Windows 8 only makes sense on devices equipped with touchscreen units
Windows 8, Microsoft’s latest bet in the operating system world, comes with great touch-optimized features, most of which are also available in the RT version supposed to be deployed on tablets.While it’s also developed to serve as a major upgrade over Windows 7, the new operating system doesn’t make much sense on a computer that doesn’t feature a touchscreen display, Forrester senior analyst David Johnson said in an interview with InformationWeek.
Many Windows 8 PC buyers are actually asking retailers to downgrade to Windows 7, even though their newly purchased unit comes with a touchscreen unit but, in most cases, keeping the new software without such a display is a waste of time.
“We're hearing from buyers of Windows 8 PCs looking to downgrade to Windows 7 on non-touch hardware, and enterprises are not keen to move to Windows 8 -- particularly on older hardware -- as a result. For non-touch-enabled PCs like traditional notebooks and desktops with only a touchpad and keyboard, Windows 8 offers no significant advantages, and in many ways offers a worse experience than Windows 7,” Johnson explained.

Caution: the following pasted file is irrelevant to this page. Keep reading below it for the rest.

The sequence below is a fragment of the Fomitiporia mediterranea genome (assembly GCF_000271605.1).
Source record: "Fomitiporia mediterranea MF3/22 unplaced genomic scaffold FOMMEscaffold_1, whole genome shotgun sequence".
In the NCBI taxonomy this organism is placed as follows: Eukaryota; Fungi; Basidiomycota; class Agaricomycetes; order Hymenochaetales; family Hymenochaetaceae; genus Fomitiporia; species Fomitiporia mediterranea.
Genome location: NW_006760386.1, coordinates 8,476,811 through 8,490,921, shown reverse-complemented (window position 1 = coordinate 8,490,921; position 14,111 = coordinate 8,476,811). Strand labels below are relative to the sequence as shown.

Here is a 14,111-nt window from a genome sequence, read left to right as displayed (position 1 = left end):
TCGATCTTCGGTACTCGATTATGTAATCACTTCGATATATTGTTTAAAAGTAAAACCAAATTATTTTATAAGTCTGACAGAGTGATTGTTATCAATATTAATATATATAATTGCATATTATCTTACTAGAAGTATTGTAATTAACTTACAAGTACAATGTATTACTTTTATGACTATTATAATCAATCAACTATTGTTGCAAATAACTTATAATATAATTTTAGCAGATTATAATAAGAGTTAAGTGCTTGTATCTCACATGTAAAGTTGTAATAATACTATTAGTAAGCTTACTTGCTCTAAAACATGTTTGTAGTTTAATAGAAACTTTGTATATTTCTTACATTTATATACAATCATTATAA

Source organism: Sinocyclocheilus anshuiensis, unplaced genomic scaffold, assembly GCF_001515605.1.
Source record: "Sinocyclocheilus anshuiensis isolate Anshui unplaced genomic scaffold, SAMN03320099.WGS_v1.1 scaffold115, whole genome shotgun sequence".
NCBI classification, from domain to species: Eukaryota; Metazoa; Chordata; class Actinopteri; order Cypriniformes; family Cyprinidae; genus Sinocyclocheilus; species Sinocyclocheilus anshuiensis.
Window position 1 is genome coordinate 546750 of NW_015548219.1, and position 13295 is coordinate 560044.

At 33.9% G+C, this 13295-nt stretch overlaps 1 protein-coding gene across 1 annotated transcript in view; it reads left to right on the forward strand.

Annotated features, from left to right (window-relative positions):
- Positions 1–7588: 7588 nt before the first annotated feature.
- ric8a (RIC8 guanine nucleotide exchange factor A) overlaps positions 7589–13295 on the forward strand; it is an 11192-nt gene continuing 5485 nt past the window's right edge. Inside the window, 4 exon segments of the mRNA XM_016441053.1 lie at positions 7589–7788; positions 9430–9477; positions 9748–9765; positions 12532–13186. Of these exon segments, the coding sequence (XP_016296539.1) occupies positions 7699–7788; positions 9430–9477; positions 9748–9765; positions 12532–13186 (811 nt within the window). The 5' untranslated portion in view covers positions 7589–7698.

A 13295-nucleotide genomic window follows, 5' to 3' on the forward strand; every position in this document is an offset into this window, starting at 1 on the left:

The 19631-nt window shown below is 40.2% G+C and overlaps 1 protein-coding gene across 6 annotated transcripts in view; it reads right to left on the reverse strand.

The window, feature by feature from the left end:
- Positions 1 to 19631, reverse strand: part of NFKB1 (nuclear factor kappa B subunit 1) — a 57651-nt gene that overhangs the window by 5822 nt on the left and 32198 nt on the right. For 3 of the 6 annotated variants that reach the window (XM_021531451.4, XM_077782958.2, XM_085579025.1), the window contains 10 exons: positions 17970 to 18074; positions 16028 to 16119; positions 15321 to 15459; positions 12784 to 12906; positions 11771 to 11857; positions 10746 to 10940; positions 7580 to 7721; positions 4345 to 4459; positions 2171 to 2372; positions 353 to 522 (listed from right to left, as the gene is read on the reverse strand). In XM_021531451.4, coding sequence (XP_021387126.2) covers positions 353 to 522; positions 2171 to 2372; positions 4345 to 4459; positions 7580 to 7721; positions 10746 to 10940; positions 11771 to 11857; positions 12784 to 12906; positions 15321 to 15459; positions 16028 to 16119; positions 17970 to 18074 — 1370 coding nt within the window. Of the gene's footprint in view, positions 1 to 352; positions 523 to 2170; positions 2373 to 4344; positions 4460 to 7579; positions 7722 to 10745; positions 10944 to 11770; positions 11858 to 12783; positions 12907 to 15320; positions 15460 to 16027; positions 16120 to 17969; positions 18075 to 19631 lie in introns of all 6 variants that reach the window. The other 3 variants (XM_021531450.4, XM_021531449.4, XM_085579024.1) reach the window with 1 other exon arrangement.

This may sound a bit awkward given the fact that Microsoft promotes Windows 8 as the right choice for desktop computers with or without a touchscreen unit, but it’s a well-known fact that the Redmond-based giant is betting big on touchscreen units.
According to sources familiar with matter, CEO Steve Ballmer and other high-profile Microsoft executives are blaming PC manufacturers for the slow early uptake of Windows 8.
They claim that the world’s largest computer makers have failed to bring enough touchscreen devices to the market, as they are the only ones supposed to show the full potential of Windows 8.
In addition, the company is reportedly planning to offer significant discounts to manufacturers embracing Windows 8 for touchscreen devices, in an attempt to bring cheaper units to the market.